The USS Harry Truman, a 104,000-ton Nimitz-class aircraft carrier capable of deploying some 90 combat and support aircraft, has entered the North Sea in preparation for Trident Juncture, a series of drills which are expected to become the largest alliance exercises in the region since the Cold War.
NATO Supreme Allied Commander in Europe Curtis Scaparrotti has characterized the deployment of the USS Harry Truman in the North Atlantic “a demonstration of our capabilities” to Moscow.
“We are ready and we are trained and we will protect the Atlantic,” Scaparrotti said, speaking to Sky News.
Pointing to Russia’s efforts to modernize its military, the general noted that the alliance needs “to continue to increase” its “capabilities and to train so that we remain dominant in war-fighting capabilities. Strength is how we deter conflict, and our job is actually to prevent [it] and we will do that with a strong alliance,” he said.
Accusing Russia of conducting “illegal activities” and engaging in “malign influence below the level of war,” Scaparrotti said he was “glad” that the US was “calling it out because we need to put them on notice.”
Escorted by nine other warships, the massive US carrier will deploy some 49 jets in the upcoming Trident Juncture drills, which are expected to run between October 25 and November 7 in and around Norway. The drills, NATO’s largest in the region since the Cold War, will involve some 50,000 troops from NATO countries, as well as Finland and Sweden.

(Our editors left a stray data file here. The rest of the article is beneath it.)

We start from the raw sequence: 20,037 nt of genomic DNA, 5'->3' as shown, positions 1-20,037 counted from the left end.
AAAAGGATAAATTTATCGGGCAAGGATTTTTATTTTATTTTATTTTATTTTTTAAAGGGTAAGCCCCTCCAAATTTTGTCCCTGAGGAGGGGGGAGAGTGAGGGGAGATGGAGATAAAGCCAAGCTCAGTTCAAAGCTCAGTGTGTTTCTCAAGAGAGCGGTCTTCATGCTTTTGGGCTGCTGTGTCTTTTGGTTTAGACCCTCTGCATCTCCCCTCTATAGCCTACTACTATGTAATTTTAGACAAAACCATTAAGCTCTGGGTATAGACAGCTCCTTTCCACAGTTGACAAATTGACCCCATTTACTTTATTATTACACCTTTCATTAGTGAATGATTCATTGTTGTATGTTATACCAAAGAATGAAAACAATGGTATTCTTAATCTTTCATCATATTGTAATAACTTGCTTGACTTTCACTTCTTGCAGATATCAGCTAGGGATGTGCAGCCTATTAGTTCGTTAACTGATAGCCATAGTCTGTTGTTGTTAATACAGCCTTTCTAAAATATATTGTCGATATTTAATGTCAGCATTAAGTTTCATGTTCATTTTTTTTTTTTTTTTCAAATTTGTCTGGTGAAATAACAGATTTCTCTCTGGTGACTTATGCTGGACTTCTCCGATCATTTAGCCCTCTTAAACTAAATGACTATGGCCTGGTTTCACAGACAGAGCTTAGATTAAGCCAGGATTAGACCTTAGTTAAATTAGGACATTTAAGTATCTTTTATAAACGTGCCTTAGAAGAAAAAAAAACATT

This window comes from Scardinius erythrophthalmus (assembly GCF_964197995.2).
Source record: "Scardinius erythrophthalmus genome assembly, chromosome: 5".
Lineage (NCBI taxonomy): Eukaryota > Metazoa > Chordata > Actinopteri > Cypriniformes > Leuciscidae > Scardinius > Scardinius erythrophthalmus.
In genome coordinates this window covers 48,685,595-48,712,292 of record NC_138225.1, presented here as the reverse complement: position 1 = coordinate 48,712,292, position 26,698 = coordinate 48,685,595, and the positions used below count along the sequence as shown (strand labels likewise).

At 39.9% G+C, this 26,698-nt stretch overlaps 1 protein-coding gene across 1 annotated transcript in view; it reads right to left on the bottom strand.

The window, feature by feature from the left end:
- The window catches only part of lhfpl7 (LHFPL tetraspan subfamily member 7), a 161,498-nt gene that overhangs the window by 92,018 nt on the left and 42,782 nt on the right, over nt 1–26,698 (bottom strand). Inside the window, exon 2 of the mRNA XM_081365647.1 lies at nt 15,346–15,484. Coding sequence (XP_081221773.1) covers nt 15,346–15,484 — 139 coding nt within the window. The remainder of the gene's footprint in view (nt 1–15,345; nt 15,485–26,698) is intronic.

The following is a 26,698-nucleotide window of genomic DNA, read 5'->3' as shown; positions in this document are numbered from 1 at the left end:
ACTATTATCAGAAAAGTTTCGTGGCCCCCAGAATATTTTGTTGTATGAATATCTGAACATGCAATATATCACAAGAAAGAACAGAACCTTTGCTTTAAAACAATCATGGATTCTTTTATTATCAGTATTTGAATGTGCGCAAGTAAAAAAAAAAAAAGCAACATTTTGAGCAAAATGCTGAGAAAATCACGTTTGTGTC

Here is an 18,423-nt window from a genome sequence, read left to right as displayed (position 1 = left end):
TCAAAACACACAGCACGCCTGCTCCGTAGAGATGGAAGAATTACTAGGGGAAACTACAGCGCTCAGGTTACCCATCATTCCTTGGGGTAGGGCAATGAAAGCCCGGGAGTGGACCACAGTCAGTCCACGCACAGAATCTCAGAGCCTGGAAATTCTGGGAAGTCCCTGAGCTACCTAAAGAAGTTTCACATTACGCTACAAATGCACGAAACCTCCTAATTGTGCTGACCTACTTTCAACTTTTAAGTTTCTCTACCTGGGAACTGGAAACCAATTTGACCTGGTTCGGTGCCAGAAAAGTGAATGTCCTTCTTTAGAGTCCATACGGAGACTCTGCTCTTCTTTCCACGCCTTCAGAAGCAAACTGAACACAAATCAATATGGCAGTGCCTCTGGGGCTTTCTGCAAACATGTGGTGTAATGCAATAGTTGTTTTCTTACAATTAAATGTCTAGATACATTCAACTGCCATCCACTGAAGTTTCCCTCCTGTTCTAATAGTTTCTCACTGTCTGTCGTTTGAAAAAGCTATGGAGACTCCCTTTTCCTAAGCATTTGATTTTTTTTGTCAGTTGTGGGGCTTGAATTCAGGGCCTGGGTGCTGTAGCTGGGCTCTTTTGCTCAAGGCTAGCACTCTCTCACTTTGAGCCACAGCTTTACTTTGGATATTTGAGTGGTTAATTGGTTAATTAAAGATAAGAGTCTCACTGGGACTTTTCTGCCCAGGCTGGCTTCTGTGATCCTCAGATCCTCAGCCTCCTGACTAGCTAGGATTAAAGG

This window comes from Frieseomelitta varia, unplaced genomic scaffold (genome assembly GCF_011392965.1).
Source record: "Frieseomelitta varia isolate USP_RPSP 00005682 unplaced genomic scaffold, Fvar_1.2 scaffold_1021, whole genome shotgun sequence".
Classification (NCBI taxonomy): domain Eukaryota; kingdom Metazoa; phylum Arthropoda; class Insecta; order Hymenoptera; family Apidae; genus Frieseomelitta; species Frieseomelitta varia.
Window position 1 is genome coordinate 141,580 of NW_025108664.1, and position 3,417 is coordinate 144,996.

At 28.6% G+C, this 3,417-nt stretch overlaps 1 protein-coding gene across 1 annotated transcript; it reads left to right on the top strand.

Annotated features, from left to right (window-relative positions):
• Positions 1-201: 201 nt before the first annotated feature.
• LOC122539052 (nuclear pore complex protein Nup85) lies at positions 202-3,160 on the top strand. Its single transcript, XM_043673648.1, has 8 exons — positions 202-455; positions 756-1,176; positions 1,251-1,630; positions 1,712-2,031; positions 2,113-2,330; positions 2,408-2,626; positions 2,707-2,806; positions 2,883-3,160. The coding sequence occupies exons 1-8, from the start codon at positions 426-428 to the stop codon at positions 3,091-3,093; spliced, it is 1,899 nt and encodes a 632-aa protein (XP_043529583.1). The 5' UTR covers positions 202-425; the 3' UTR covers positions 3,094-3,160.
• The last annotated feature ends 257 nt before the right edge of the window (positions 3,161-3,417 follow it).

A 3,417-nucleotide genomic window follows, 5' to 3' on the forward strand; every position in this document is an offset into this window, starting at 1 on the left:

The USS Harry Truman’s deployment for the drills will be the first time a US aircraft carrier has been deployed to the Norwegian Sea since 1987.
Last week, NATO Secretary General Jens Stoltenberg said that Moscow has no reason to consider the drills provocative. Earlier, Norwegian opposition politicians indicated their concerns regarding the carrier’s deployment, calling the decision “unwise in relation to Russia,” and warning that it may affect Oslo’s traditionally good relations with Moscow.
Commissioned in 1998, the USS Harry Truman has been deployed in multiple US military operations around the world, including Operation Enduring Freedom in Afghanistan, and Operation Iraqi Freedom, i.e. the US invasion of Iraq in 2003.
Over the last several years, Russia has committed substantial resources to modernizing its navy, coastal defenses and air defenses, as well as arming navy cruisers, missile boats and other vessels with cruise missiles such as the Kalibr, capable of striking targets at ranges up to 2,500 km away from the Baltic and Black seas and the Pacific Ocean.
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